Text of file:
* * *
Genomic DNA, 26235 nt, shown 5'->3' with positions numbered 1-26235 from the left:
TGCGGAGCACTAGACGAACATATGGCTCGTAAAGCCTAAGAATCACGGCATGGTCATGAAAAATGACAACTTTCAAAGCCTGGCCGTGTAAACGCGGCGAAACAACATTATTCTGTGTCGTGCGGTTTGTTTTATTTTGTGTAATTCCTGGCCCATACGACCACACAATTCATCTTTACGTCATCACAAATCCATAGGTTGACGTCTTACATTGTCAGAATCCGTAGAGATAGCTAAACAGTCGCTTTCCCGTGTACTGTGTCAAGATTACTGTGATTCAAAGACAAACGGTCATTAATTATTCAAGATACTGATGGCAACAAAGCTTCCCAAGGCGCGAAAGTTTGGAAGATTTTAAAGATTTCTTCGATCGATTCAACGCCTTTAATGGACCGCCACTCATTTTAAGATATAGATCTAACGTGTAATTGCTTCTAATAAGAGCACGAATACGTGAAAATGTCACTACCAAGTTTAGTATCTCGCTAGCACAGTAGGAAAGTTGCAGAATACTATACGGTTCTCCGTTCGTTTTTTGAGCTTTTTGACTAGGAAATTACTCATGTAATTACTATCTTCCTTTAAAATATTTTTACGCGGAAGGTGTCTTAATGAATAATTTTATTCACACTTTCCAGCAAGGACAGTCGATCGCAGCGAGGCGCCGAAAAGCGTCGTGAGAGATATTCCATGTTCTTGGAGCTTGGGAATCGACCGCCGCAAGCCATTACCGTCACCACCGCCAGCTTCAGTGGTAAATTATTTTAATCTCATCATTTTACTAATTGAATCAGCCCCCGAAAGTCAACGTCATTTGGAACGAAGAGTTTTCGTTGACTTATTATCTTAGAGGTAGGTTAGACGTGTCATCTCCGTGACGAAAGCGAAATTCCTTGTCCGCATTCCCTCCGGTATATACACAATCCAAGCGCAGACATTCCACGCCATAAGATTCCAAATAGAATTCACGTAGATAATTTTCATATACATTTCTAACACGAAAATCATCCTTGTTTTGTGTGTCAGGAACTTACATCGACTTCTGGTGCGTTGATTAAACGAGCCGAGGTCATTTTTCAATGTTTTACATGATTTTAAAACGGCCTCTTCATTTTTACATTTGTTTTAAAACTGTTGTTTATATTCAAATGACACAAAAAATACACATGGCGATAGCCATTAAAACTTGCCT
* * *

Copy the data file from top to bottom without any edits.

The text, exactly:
Genomic DNA, 26235 nt, shown 5'->3' with positions numbered 1-26235 from the left:
TGCGGAGCACTAGACGAACATATGGCTCGTAAAGCCTAAGAATCACGGCATGGTCATGAAAAATGACAACTTTCAAAGCCTGGCCGTGTAAACGCGGCGAAACAACATTATTCTGTGTCGTGCGGTTTGTTTTATTTTGTGTAATTCCTGGCCCATACGACCACACAATTCATCTTTACGTCATCACAAATCCATAGGTTGACGTCTTACATTGTCAGAATCCGTAGAGATAGCTAAACAGTCGCTTTCCCGTGTACTGTGTCAAGATTACTGTGATTCAAAGACAAACGGTCATTAATTATTCAAGATACTGATGGCAACAAAGCTTCCCAAGGCGCGAAAGTTTGGAAGATTTTAAAGATTTCTTCGATCGATTCAACGCCTTTAATGGACCGCCACTCATTTTAAGATATAGATCTAACGTGTAATTGCTTCTAATAAGAGCACGAATACGTGAAAATGTCACTACCAAGTTTAGTATCTCGCTAGCACAGTAGGAAAGTTGCAGAATACTATACGGTTCTCCGTTCGTTTTTTGAGCTTTTTGACTAGGAAATTACTCATGTAATTACTATCTTCCTTTAAAATATTTTTACGCGGAAGGTGTCTTAATGAATAATTTTATTCACACTTTCCAGCAAGGACAGTCGATCGCAGCGAGGCGCCGAAAAGCGTCGTGAGAGATATTCCATGTTCTTGGAGCTTGGGAATCGACCGCCGCAAGCCATTACCGTCACCACCGCCAGCTTCAGTGGTAAATTATTTTAATCTCATCATTTTACTAATTGAATCAGCCCCCGAAAGTCAACGTCATTTGGAACGAAGAGTTTTCGTTGACTTATTATCTTAGAGGTAGGTTAGACGTGTCATCTCCGTGACGAAAGCGAAATTCCTTGTCCGCATTCCCTCCGGTATATACACAATCCAAGCGCAGACATTCCACGCCATAAGATTCCAAATAGAATTCACGTAGATAATTTTCATATACATTTCTAACACGAAAATCATCCTTGTTTTGTGTGTCAGGAACTTACATCGACTTCTGGTGCGTTGATTAAACGAGCCGAGGTCATTTTTCAATGTTTTACATGATTTTAAAACGGCCTCTTCATTTTTACATTTGTTTTAAAACTGTTGTTTATATTCAAATGACACAAAAAATACACATGGCGATAGCCATTAAAACTTGCCT